How clomiphene works
The chemical structure of clomiphene is very similar to estrogen. When clomiphene is taken, the drug fills up all the estrogen receptors on the pituitary gland, and "fools" the brain into thinking that the estrogen level in the blood is very low. The pituitary gland then responds to this low estrogen signal by secreting extra amounts of the hormones LH and FSH. LH (luteinizing hormone) and FSH (follicle stimulating hormone) are the two hormones that stimulate the ovary to produce eggs.
How clomiphene is taken
Clomiphene is a tablet, taken by mouth, once a day for five days. You may be on 1, 2 or 3 tablets per day, depending on your prescribed dosage. (50 mg. per tablet) The tablets (if more than one per day) should all be taken at one time, at approximately the same time each day. The time of day is not critical. Clomiphene can be started on cycle day 3, 4 or 5. -
Monitoring the cycle
Studies have shown that some patients may have persistent ovarian cysts. Thus, a baseline ultrasound may be performed. If cysts are present, we may wait a month for them to resolve or try birth control pills to suppress them. Five days after the last pill, you will need to come to the office for an ultrasound. During this ultrasound examination, we will look at your ovaries to determine how they have responded to the clomiphene. The ultrasound will show how many follicles (the fluid-filled sacs that contain the eggs) are developing on each ovary, and what size they have grown to be. If the follicles are "mature" (large enough), the next step will vary depending on your course of treatment:
hCG (human chorionic gonadotropin), also called Novarel is an injection that will help the follicles release the eggs. Please bring in your Novarel (vials of drug and diluent) when you have your ultrasound exam. We can give you the injection or teach you how if it must be given at a later time. Basically, you will use 2 cc’s of the diluent to dissolve all of the power and inject this into the hip.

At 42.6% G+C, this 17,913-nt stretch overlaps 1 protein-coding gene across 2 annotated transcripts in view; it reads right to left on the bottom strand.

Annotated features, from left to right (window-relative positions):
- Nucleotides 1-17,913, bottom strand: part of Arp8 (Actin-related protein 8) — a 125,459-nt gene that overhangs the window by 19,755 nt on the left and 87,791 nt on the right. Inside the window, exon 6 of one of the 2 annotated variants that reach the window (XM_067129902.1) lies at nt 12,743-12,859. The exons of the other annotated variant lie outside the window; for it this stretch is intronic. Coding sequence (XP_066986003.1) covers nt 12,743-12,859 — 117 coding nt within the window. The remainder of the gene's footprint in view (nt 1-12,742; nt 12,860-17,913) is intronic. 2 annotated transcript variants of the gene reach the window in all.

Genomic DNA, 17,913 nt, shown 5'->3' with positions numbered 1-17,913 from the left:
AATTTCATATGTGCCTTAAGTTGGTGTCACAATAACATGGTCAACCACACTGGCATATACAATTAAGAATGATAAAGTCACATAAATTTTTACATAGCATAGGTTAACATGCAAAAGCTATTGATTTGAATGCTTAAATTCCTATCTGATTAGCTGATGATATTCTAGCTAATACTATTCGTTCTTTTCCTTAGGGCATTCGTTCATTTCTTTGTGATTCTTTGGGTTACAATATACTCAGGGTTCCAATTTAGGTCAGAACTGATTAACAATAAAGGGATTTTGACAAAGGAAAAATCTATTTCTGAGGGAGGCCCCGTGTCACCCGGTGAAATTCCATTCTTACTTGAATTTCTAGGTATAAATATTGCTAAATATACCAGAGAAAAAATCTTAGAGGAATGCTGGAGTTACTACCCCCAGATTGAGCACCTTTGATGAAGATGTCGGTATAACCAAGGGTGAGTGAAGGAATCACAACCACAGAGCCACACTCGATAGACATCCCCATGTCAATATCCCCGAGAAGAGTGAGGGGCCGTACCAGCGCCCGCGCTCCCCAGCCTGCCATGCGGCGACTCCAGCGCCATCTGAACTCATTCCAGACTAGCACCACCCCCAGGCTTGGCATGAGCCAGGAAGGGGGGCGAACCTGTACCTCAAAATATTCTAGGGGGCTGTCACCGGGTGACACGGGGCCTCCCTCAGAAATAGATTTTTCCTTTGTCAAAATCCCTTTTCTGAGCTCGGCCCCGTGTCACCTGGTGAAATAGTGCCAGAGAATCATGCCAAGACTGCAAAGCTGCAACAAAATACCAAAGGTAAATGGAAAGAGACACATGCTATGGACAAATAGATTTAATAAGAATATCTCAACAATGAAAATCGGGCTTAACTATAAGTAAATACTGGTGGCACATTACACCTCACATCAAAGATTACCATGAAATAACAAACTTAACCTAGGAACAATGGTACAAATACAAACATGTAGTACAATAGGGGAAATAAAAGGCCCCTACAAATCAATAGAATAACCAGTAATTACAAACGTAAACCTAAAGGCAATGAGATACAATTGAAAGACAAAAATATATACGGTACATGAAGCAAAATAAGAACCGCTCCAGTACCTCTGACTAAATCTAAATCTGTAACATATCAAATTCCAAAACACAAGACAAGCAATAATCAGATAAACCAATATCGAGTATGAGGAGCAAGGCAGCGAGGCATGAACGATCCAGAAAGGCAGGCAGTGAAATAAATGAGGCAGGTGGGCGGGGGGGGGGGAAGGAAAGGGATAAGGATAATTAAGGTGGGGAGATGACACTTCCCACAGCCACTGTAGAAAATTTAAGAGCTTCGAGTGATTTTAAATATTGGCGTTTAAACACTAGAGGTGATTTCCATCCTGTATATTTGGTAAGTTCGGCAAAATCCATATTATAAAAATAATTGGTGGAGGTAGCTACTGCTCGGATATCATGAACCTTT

You should plan to have intercourse the day of the ultrasound, and again every other day for approximately one week. Eggs are viable (able to be fertilized) for roughly 24 hours after ovulation, and sperm for about 48 to 72 hours after ejaculation into the vagina.
If you do not get pregnant, you may take clomiphene again the following month. You should always call in to check with one of the nurses before starting the pills, however, as Dr. Donahue may want to suggest a change in dosage or timing of the drug. If you have not conceived within three rounds of treatment, we suggest you make a consultation appointment with Dr. Donahue, to review your treatment, and discuss future options. Several other drugs may be added to clomiphene which have been shown to improve pregnancy rates. For instance, glucophage (metformin) twice daily; estrace , 2 mg day 3-12; or dexamethasone , .25 mg day 3-12 are some of the adjunct therapies we use.
Side effects of clomiphene
Adverse reactions to clomiphene are relatively uncommon. Reported side effects (along with their frequency) are as follows: *ovarian enlargement (1 in 7 patients) *hot flushes (1 in 10 patients) *abdominal discomfort (1 in 15 patients) *twins (1 in 10 patients) Others (experienced by fewer than 1 in 50 patients) include: mood swings, breast tenderness, nausea, insomnia and visual disturbances.
Results and success rates with clomiphene
Pregnancies following clomiphene treatment usually occur at the lower
dosages of 50 or 100 mg per day, and within the first three or four
attempted cycles. Generally, we do not go beyond six cycles. Baseline
ultrasounds may be done to exclude ovarian cysts which may affect the
pregnancy rates. Pregnancies do occur at higher dosages and at later
cycles, but this is not the norm. Clomiphene carries about a 10% multiple
pregnancy rate (less than 1% of all deliveries are triplets or more).
Birth defects following clomiphene use occur at a rate no higher than that
seen in the general population.